Often it is reported, that the land lady, Bibhash's mum, puts water outside the doors, and claims the cats have peed there. And a small feud explodes. When the kittens chew the telephone wire, with their tiny, gnawing teeth, one is instantly aware, at the other end of the connecting cables. Over the years, one has heard many sweet mews of these kittens -- reportedly twenty or so at a time. It naturally reminds one of “Bombgarten's Bombay.”

My uncle Munim used to have a battalion of such cats too, in his home, as pets. They figured in a newspaper, when a story of pets appeared and a delineation of cats was needed. This was ages back. But I will never forget it.

Enam, the photographer, had exclaimed, at the top of his lungs, “By Jove, a troop of jackals to be sure”, seeing the collection of the marmalade and white coloured tabbies.

At present, in our Dhanmondi home, in the absence of “Doggie”, my adorable pet that greeted me each day with a wagging tail and hanging tongue when I returned home before its death, I am consoled by the presence of two cats in our neighbourhood. One is orange and the other is a combination of black and white. Both are friendly, and they too delight my mum, each time she looks out of the balcony on warm summer days.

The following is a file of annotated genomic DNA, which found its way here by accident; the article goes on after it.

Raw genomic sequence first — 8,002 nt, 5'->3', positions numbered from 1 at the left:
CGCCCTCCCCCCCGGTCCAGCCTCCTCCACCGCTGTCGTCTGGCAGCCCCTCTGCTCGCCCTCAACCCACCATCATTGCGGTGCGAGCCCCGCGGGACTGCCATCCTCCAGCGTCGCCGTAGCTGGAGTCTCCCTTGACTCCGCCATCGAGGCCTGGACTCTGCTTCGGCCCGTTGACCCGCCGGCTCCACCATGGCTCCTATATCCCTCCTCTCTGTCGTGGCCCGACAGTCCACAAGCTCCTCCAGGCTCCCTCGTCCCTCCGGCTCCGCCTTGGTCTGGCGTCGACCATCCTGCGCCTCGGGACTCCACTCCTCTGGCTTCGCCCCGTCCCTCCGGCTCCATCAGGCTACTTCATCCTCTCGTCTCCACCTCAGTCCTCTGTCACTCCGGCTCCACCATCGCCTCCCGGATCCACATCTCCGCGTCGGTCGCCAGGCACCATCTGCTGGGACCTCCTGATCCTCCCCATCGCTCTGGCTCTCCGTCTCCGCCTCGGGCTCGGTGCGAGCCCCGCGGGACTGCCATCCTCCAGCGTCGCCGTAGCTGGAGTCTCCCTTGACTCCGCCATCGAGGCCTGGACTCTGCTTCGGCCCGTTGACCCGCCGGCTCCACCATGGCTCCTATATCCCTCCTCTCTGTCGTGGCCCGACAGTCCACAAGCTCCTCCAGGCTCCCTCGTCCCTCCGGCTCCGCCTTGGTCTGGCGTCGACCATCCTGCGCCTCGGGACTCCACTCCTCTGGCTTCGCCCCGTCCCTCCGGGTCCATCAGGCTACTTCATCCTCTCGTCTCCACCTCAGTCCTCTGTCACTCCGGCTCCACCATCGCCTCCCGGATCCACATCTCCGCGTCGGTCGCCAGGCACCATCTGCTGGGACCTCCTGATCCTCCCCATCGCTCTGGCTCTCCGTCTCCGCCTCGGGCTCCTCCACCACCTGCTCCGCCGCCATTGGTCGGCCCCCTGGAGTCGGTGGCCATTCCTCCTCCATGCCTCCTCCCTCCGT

My friend “three-quarter-pants” as the girls call him, has a gorgeous collection of cats - the mother with a foot long bushy tail. It was imported from Rome. His friend had given it to him. Now he has his house overrunning with superb descents of that mother cat, with its children “Chunnu” and “Munnu”. They often cuddle up in his mother's bed, when he is away, in his European studies, in Sweden and elsewhere. The cats feature in his collection in the computer.

My girl pal, Amineh, in Ispahani Colony, has always had a collection of well-fed handsome cats. And are they well looked after! “Laddu” is there and does he look confident and full of pride. My friend, Kanak, a well-known artist, who lives near my home, has such a cat and is it spoilt! Its food, I'm told is flown from Europe. Lucky cat! This pet too, with its glossy fur, is an image of supreme contentment.